In 2004, Votto returned to the Dragons and demonstrated why patience should be a virtue when evaluating young talent. The same player who had struggled the previous summer hit .302 in his second year with the Dragons. His home run production in Dayton jumped from one in 2003 to 14 in 2004. His biggest game came April 19 at Clinton when he drilled two home runs and drove in seven runs. He enjoyed a four-hit game at Fifth Third Field on June 15 against Wisconsin, and in July, he put together an eight-game hitting streak followed by a 10-gamer. On August 10, he was promoted to Potomac. All told, Votto played in 171 games for the Dragons over the 2003-'04 seasons.
Votto progressed through the farm system and enjoyed a breakthrough season in 2006 with Double-A Chattanooga when he won the batting title at .319, led the league in doubles with 46, added 22 home runs, won the Southern League Most Valuable Player Award, and was named Reds Minor League Player of the Year. He was now rated as the Reds' third best prospect behind Homer Bailey and Jay Bruce.
In 2007, Votto played for Triple-A Louisville and hit .294 with 22 home runs and 92 runs batted in to earn International League Rookie of the Year honors. In September, he was called up to the Reds.
Votto made his Major League debut as a pinch hitter on September 4, 2007 against the Mets. The next night, in his first big league start, he went 3 for 3 with a home run, batting eighth in the order. He finished the month with four homers and a .321 average and by the final game, he was batting in his now-familiar third spot in the lineup.
In 2008, Votto, still classified as a rookie, finished second to Cubs catcher Geovany Soto in the National League Rookie of the Year voting, batting .297. His 24 home runs were the second highest by a rookie in Reds history.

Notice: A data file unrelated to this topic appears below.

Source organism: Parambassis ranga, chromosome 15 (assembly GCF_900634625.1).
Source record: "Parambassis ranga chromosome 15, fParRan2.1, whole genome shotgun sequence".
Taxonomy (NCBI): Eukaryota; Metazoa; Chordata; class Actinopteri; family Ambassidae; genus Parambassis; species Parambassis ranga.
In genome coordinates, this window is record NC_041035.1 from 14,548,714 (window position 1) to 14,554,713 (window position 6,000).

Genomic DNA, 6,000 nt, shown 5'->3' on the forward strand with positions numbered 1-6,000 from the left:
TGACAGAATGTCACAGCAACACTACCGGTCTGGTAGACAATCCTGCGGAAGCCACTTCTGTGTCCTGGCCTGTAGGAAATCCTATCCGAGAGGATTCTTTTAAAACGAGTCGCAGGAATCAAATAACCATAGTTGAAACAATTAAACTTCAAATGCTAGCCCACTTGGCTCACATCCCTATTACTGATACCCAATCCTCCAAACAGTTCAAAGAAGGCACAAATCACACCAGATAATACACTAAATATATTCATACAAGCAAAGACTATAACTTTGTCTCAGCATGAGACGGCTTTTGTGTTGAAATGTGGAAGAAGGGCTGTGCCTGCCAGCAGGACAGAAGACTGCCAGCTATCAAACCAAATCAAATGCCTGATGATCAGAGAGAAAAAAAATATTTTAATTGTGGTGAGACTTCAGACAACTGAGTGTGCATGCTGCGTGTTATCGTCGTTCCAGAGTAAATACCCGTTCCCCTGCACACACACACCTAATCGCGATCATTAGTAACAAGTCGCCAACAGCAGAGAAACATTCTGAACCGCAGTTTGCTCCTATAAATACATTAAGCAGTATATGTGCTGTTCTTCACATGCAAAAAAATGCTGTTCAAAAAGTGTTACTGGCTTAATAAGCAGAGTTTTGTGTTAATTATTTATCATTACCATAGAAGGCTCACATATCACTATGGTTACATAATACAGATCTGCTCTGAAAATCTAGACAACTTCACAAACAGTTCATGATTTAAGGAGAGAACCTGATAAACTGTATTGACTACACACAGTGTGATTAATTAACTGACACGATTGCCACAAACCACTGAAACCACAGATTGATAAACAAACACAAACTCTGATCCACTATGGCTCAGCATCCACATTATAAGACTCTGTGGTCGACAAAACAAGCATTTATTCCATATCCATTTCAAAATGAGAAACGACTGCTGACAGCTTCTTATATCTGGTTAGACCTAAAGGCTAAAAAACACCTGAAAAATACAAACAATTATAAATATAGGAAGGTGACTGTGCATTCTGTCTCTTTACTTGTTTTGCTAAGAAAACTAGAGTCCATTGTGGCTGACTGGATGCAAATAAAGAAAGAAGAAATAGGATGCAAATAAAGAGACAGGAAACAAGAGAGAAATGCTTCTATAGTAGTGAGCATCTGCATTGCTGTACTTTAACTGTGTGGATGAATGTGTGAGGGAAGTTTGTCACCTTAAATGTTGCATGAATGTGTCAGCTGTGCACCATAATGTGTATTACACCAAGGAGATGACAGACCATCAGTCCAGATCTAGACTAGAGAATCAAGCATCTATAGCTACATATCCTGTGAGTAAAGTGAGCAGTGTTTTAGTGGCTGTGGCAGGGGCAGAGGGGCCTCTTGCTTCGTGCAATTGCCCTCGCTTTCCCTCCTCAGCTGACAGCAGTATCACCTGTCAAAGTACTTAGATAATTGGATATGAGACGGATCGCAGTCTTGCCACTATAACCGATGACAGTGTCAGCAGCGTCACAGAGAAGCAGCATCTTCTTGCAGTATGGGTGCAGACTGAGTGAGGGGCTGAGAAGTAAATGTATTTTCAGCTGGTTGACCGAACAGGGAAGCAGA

In 2009, Votto hit .322 with the Reds in 131 games, adding 25 more home runs. In June, he made a two-game stop in Dayton as he returned from the disabled list and drilled a home run for the Dragons in his first swing upon his return to the ballclub.
Votto took another step forward in 2010 when he became the fourth player in Reds history to bat at least .320 with at least 30 home runs and 100 RBI. He was rewarded with the National League Most Valuable Player Award, the first Reds player to earn the honor since Barry Larkin in 1995. The player once projected as a catcher also won the N.L. Gold Glove Award as a first baseman.
After another strong season in 2011 (.309, 29 HR, 103 RBI), Votto came out of the gate with a spectacular first half in 2012. At the end of the half, he was batting .348 with 14 homers and 48 RBI. He was an all-star game starter at first base for the National League team. But a pair of knee surgeries cost Votto much of the second half, and he was limited to 111 games on the year. Still, he hit a career-best .337 and added 14 home runs. In August, Votto returned to the Dragons for three games as he returned from the second knee surgery, providing Dragons fans with another up-close look at one of the game's top stars.
When Votto re-joined the Dragons in August of 2012 on his injury rehabilitation assignment, you had to wonder. How many times in the 66-year history of the Midwest League, going back to 1947, had a former big league MVP taken the field for a MWL club in the same season that he had started the Major League All-Star Game? A case could be made that when Votto put on the Dragons uniform this summer, fans at Fifth Third Field were seeing the most accomplished player ever to play in a Midwest League game.